Pensacola, Florida. Cartersville, Georgia. Greensboro, North Carolina. Ridgeville, South Carolina.
Huge clean energy manufacturing plants and thousands of jobs have been announced in these cities — and dozens more across the country — over the past nine months, thanks to the Clean Energy Tax Credits of the Inflation Reduction Act (IRA).
However, some members of Congress have called for the repeal of these federal clean energy tax credits in exchange for raising the United States’ debt ceiling. This threatens this nascent economic boom and threatens hundreds of thousands of new jobs and hundreds of billions in new GDP growth, especially in red and purple states.
Federal policy should not be a political issue, especially when it means a stronger economy and cleaner air. A new energy innovation modeling shows that the states that would reap the greatest economic benefits from the IRA provision are often represented by the most vocal opponents of clean energy tax credits.
Previous modeling showed that statutory clean energy tax credits could increase US GDP by up to $200 billion by 2030 and create up to 1.3 million jobs nationally. This economic upturn is already showing: Clean energy IRA tax credits have already generated nearly $250 billion in project announcement which could create more than 140,000 new jobs.
This first-ever calculation of potential state-by-state GDP growth, new jobs, consumer savings and public health benefits shows that members of Congress fighting to repeal the IRA provision often come from states — led by Texas and Florida — that stand to lose the most.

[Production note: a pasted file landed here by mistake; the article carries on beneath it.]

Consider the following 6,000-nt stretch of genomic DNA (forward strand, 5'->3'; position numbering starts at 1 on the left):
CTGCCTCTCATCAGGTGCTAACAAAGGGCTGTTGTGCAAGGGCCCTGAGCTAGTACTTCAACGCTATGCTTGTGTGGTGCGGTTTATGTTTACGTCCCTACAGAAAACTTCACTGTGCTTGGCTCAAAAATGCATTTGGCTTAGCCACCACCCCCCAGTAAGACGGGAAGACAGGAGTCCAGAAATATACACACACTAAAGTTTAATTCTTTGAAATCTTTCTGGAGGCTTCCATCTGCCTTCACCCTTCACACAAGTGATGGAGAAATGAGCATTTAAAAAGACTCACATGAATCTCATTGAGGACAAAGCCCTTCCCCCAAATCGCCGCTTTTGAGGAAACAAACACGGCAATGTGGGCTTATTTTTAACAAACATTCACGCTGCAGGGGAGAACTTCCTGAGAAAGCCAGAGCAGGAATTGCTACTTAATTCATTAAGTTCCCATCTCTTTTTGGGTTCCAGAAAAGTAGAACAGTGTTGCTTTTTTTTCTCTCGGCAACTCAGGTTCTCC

IRA tax credits spur production, US consumer savings
Energy Innovation used the Energy Policy Simulator to study the effects of IRAs on economic growth, employment and public health in the 48 contiguous states. This analysis focused on clean electricity and clean vehicle tax credits, given their huge impact on jobs and the economy.
Two clear trends are emerging: IRA clean energy tax credits have economic benefits worth hundreds of billions, and those benefits are heavily concentrated in red and purple states. This is not surprising given that these states tend to have more fossil fuel infrastructure or have made less progress on clean energy deployment and emissions reduction policies.
But regardless of how states vote, the IRA provisions clearly crowd out new clean energy development, and building all those new factories and clean energy projects creates new high-paying jobs and tax revenue that boosts regional economies. More than 70 billion dollars were invested in 85 new manufacturing projects since the signing of the IRA, it has created almost 57,000 jobs.
Clean energy is also cheaper than fossil fuels, saving consumers big bucks. More than 96,000 megawatts of new clean energy projects have been announced since the signing of the IRA, enough to power about 72 million homes. It will also generate all that clean electricity $4.4 billion in savings for 24 million utility customers. Consumer savings often equate to new spending that finances further economic activity.
All of these investments nearly cover the Congressional Budget Office’s estimate of $369 billion in IRA reserve costs, but do not include indirect economic activity such as higher wages for workers, reduced fuel costs for customers, and induced spending by both.